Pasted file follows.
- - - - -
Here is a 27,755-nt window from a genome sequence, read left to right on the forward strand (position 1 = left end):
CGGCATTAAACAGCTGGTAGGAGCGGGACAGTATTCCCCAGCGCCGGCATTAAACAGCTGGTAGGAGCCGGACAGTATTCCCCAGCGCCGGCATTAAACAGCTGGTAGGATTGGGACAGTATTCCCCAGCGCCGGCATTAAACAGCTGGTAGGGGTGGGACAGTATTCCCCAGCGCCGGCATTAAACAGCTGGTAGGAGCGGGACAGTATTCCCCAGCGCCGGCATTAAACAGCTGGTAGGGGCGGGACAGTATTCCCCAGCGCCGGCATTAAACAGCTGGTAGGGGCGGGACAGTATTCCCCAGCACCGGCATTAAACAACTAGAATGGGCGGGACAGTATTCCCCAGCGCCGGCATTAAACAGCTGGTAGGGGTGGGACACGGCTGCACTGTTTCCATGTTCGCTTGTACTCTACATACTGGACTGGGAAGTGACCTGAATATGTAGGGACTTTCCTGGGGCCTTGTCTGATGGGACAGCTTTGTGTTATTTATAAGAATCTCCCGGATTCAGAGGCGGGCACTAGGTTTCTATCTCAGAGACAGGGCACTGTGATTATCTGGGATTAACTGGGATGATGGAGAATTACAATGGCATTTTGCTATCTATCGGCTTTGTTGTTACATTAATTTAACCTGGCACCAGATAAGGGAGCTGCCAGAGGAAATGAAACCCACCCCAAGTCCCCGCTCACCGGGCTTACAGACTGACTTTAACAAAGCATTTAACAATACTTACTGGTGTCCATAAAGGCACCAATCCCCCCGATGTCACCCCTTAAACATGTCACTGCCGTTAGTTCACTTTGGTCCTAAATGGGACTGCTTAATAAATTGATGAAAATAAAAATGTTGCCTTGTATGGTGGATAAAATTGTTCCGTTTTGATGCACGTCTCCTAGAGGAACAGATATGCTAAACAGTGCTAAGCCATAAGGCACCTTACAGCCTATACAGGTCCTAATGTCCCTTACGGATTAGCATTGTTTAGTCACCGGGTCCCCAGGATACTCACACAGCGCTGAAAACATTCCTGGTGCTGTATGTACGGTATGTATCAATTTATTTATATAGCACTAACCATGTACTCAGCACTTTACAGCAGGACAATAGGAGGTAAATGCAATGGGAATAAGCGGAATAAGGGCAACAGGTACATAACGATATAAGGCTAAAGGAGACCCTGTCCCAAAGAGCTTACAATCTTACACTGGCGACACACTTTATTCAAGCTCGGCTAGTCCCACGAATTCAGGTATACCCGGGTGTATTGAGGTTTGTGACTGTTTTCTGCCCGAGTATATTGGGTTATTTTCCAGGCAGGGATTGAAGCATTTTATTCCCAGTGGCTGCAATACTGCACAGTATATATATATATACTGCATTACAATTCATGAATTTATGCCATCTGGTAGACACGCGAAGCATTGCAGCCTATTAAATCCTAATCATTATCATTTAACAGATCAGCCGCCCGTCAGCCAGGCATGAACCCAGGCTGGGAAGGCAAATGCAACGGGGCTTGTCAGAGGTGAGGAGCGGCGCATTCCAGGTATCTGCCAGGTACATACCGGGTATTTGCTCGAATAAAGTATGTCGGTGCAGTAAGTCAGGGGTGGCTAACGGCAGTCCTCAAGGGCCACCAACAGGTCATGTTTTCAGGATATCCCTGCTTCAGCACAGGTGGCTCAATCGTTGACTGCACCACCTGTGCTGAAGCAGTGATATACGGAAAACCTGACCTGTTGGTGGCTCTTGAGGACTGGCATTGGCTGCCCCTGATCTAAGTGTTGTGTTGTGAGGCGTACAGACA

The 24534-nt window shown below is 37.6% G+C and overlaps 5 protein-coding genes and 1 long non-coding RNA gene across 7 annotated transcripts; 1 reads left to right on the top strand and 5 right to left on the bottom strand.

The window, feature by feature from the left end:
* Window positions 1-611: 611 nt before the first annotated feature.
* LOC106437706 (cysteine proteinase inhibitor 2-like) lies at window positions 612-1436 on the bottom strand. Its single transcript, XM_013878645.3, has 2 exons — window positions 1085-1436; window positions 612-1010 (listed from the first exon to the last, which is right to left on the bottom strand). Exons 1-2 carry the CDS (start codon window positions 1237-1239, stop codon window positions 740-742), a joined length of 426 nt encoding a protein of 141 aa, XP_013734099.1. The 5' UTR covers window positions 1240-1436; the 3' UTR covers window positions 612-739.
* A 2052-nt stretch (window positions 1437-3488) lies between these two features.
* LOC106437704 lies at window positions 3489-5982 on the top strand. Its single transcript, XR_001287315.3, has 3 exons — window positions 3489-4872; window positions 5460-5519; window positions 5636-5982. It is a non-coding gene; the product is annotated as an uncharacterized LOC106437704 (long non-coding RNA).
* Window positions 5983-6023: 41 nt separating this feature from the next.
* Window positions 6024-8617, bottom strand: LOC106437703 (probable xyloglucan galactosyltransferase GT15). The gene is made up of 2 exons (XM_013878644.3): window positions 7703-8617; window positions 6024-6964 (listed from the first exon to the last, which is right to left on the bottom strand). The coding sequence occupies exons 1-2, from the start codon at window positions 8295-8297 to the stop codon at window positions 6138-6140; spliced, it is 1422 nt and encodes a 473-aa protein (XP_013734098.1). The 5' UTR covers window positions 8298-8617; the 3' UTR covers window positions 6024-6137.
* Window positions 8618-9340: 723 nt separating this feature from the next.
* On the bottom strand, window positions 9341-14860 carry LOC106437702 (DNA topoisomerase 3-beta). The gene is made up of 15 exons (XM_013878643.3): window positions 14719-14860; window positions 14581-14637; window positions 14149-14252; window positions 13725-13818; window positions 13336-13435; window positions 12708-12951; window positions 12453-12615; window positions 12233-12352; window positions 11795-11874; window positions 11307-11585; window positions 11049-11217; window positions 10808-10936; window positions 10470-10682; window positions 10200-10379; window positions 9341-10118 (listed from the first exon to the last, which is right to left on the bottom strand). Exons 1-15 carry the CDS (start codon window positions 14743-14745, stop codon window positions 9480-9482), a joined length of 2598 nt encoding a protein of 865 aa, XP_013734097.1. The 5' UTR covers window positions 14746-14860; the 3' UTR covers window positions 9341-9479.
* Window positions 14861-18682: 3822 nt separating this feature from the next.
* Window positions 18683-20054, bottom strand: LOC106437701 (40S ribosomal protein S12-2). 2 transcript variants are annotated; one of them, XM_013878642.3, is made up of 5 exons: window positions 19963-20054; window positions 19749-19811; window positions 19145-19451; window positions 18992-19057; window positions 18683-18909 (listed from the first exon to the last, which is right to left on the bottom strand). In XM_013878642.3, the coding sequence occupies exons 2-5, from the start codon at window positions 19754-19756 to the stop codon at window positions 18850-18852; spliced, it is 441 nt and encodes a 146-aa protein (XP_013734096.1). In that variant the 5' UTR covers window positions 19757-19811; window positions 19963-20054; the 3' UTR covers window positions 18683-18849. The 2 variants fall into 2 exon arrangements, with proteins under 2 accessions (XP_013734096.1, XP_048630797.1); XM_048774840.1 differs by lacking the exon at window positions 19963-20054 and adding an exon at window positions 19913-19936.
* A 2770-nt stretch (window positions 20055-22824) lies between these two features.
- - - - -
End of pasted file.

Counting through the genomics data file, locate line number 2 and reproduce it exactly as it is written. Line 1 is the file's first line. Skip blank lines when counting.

CGGCATTAAACAGCTGGTAGGAGCGGGACAGTATTCCCCAGCGCCGGCATTAAACAGCTGGTAGGAGCCGGACAGTATTCCCCAGCGCCGGCATTAAACAGCTGGTAGGATTGGGACAGTATTCCCCAGCGCCGGCATTAAACAGCTGGTAGGGGTGGGACAGTATTCCCCAGCGCCGGCATTAAACAGCTGGTAGGAGCGGGACAGTATTCCCCAGCGCCGGCATTAAACAGCTGGTAGGGGCGGGACAGTATTCCCCAGCGCCGGCATTAAACAGCTGGTAGGGGCGGGACAGTATTCCCCAGCACCGGCATTAAACAACTAGAATGGGCGGGACAGTATTCCCCAGCGCCGGCATTAAACAGCTGGTAGGGGTGGGACACGGCTGCACTGTTTCCATGTTCGCTTGTACTCTACATACTGGACTGGGAAGTGACCTGAATATGTAGGGACTTTCCTGGGGCCTTGTCTGATGGGACAGCTTTGTGTTATTTATAAGAATCTCCCGGATTCAGAGGCGGGCACTAGGTTTCTATCTCAGAGACAGGGCACTGTGATTATCTGGGATTAACTGGGATGATGGAGAATTACAATGGCATTTTGCTATCTATCGGCTTTGTTGTTACATTAATTTAACCTGGCACCAGATAAGGGAGCTGCCAGAGGAAATGAAACCCACCCCAAGTCCCCGCTCACCGGGCTTACAGACTGACTTTAACAAAGCATTTAACAATACTTACTGGTGTCCATAAAGGCACCAATCCCCCCGATGTCACCCCTTAAACATGTCACTGCCGTTAGTTCACTTTGGTCCTAAATGGGACTGCTTAATAAATTGATGAAAATAAAAATGTTGCCTTGTATGGTGGATAAAATTGTTCCGTTTTGATGCACGTCTCCTAGAGGAACAGATATGCTAAACAGTGCTAAGCCATAAGGCACCTTACAGCCTATACAGGTCCTAATGTCCCTTACGGATTAGCATTGTTTAGTCACCGGGTCCCCAGGATACTCACACAGCGCTGAAAACATTCCTGGTGCTGTATGTACGGTATGTATCAATTTATTTATATAGCACTAACCATGTACTCAGCACTTTACAGCAGGACAATAGGAGGTAAATGCAATGGGAATAAGCGGAATAAGGGCAACAGGTACATAACGATATAAGGCTAAAGGAGACCCTGTCCCAAAGAGCTTACAATCTTACACTGGCGACACACTTTATTCAAGCTCGGCTAGTCCCACGAATTCAGGTATACCCGGGTGTATTGAGGTTTGTGACTGTTTTCTGCCCGAGTATATTGGGTTATTTTCCAGGCAGGGATTGAAGCATTTTATTCCCAGTGGCTGCAATACTGCACAGTATATATATATATACTGCATTACAATTCATGAATTTATGCCATCTGGTAGACACGCGAAGCATTGCAGCCTATTAAATCCTAATCATTATCATTTAACAGATCAGCCGCCCGTCAGCCAGGCATGAACCCAGGCTGGGAAGGCAAATGCAACGGGGCTTGTCAGAGGTGAGGAGCGGCGCATTCCAGGTATCTGCCAGGTACATACCGGGTATTTGCTCGAATAAAGTATGTCGGTGCAGTAAGTCAGGGGTGGCTAACGGCAGTCCTCAAGGGCCACCAACAGGTCATGTTTTCAGGATATCCCTGCTTCAGCACAGGTGGCTCAATCGTTGACTGCACCACCTGTGCTGAAGCAGTGATATACGGAAAACCTGACCTGTTGGTGGCTCTTGAGGACTGGCATTGGCTGCCCCTGATCTAAGTGTTGTGTTGTGAGGCGTACAGACA